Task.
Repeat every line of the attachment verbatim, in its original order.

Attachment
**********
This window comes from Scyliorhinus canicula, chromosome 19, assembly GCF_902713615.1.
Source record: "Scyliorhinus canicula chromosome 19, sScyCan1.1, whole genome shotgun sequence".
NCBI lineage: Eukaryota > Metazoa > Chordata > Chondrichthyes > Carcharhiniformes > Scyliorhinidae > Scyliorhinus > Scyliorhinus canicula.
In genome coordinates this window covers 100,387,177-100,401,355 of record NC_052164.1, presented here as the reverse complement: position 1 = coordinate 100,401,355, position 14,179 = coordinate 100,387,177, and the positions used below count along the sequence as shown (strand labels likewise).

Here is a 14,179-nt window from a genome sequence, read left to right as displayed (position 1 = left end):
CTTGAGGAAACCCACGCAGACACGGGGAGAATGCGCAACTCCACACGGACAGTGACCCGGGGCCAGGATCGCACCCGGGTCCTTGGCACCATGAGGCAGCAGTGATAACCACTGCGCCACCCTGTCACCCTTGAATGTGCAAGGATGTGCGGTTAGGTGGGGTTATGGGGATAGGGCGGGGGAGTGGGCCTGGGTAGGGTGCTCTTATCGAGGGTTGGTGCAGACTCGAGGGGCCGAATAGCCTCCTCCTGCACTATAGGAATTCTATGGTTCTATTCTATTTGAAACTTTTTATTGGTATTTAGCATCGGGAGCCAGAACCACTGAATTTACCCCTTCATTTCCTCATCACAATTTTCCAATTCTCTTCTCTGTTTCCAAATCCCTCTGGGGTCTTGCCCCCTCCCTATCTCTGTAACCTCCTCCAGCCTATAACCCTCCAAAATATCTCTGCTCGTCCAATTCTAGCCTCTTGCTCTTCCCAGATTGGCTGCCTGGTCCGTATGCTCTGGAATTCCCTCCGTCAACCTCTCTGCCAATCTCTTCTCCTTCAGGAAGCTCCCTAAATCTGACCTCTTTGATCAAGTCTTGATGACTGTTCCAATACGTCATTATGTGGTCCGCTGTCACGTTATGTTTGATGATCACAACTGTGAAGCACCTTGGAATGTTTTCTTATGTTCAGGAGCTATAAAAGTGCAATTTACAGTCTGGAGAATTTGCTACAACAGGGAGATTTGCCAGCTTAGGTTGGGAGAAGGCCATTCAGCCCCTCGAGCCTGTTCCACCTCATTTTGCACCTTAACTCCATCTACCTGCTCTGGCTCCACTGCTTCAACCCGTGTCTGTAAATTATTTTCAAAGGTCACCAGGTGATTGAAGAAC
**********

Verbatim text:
This window comes from Scyliorhinus canicula, chromosome 19, assembly GCF_902713615.1.
Source record: "Scyliorhinus canicula chromosome 19, sScyCan1.1, whole genome shotgun sequence".
NCBI lineage: Eukaryota > Metazoa > Chordata > Chondrichthyes > Carcharhiniformes > Scyliorhinidae > Scyliorhinus > Scyliorhinus canicula.
In genome coordinates this window covers 100,387,177-100,401,355 of record NC_052164.1, presented here as the reverse complement: position 1 = coordinate 100,401,355, position 14,179 = coordinate 100,387,177, and the positions used below count along the sequence as shown (strand labels likewise).

Here is a 14,179-nt window from a genome sequence, read left to right as displayed (position 1 = left end):
CTTGAGGAAACCCACGCAGACACGGGGAGAATGCGCAACTCCACACGGACAGTGACCCGGGGCCAGGATCGCACCCGGGTCCTTGGCACCATGAGGCAGCAGTGATAACCACTGCGCCACCCTGTCACCCTTGAATGTGCAAGGATGTGCGGTTAGGTGGGGTTATGGGGATAGGGCGGGGGAGTGGGCCTGGGTAGGGTGCTCTTATCGAGGGTTGGTGCAGACTCGAGGGGCCGAATAGCCTCCTCCTGCACTATAGGAATTCTATGGTTCTATTCTATTTGAAACTTTTTATTGGTATTTAGCATCGGGAGCCAGAACCACTGAATTTACCCCTTCATTTCCTCATCACAATTTTCCAATTCTCTTCTCTGTTTCCAAATCCCTCTGGGGTCTTGCCCCCTCCCTATCTCTGTAACCTCCTCCAGCCTATAACCCTCCAAAATATCTCTGCTCGTCCAATTCTAGCCTCTTGCTCTTCCCAGATTGGCTGCCTGGTCCGTATGCTCTGGAATTCCCTCCGTCAACCTCTCTGCCAATCTCTTCTCCTTCAGGAAGCTCCCTAAATCTGACCTCTTTGATCAAGTCTTGATGACTGTTCCAATACGTCATTATGTGGTCCGCTGTCACGTTATGTTTGATGATCACAACTGTGAAGCACCTTGGAATGTTTTCTTATGTTCAGGAGCTATAAAAGTGCAATTTACAGTCTGGAGAATTTGCTACAACAGGGAGATTTGCCAGCTTAGGTTGGGAGAAGGCCATTCAGCCCCTCGAGCCTGTTCCACCTCATTTTGCACCTTAACTCCATCTACCTGCTCTGGCTCCACTGCTTCAACCCGTGTCTGTAAATTATTTTCAAAGGTCACCAGGTGATTGAAGAAC